FIG. 15(a) shows an SOI-MOSFET in which a thin silicon layer is fabricated on a silicon dioxide layer and a MOSFET device is formed thereon. In this Figure, 1 denotes an isolation layer, 2 denotes a thin silicon layer, 3 denotes a gate-insulation layer, 4 denotes a gate electrode, 5 denotes a source-drain diffusion layer, and 6 denotes a device isolation insulator layer with which bodies 2 a and 2 b are isolated for each of the transistors.
FIGS. 15(b) and 15(c) show the SOI-MOSFET in the ON or active mode. FIG. 15(b) shows the fully depleted mode in which no neutral region exists in the body. FIG. 15(c) shows the partially depleted mode in which a neutral region exists in the body.
In the SOI-MOSFET in FIG. 15(a), the thin silicon layer 2 is isolated by means of the insulation layer 6. This provides, for a given MOSFET, two independent bodies 2 a, 2 b (each of which acts like a MOSFET on a bulk substrate of conventional technology). It is possible to take advantage of this and connect a gate and body in each of the MOSFETs. In nMOSFETs, a CMOS gate (e.g., inverter) dynamic-threshold voltage MOSFET called DTMOS, for example, is proposed. In the DTMOS in the ON or active mode, the threshold voltage is low because the body voltage is the source voltage. In the OFF or sleep mode, the body voltage is OV which is suited to high-speed operation at a low voltage. [See F. Assaderaghi, 1994, “A Dynamic Threshold Voltage MOSFET (DTMOS) for Ultra-Low Voltage Operation,” IEDM Tech Dig., pp. 809-812].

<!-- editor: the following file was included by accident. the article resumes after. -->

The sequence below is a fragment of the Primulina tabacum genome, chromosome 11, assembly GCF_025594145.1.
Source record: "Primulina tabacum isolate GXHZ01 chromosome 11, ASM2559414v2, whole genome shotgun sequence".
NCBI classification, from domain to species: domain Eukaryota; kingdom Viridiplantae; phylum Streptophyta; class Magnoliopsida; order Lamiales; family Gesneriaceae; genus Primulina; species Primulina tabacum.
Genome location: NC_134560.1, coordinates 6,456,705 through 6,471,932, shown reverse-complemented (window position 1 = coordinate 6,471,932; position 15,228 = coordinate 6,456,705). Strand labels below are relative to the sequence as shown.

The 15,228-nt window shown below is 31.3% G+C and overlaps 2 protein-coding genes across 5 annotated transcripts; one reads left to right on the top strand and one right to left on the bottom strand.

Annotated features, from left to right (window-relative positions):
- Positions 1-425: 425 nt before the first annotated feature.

Also, a SIMOX-MTCMOS technique (SIMOX is one of the methods of manufacturing SOI substrates) is proposed (Douseki et al., ISSCC 96 Tech Dig., pp. 84-85). The SIMOX-MTCMOS is configured as follows:
a main circuit is constructed with an SOI-CMOS gate with a low threshold value. The leakage current is limited during the sleep mode by serially connecting a transistor with a high threshold value, which is turned off during the sleep mode, to the main circuit.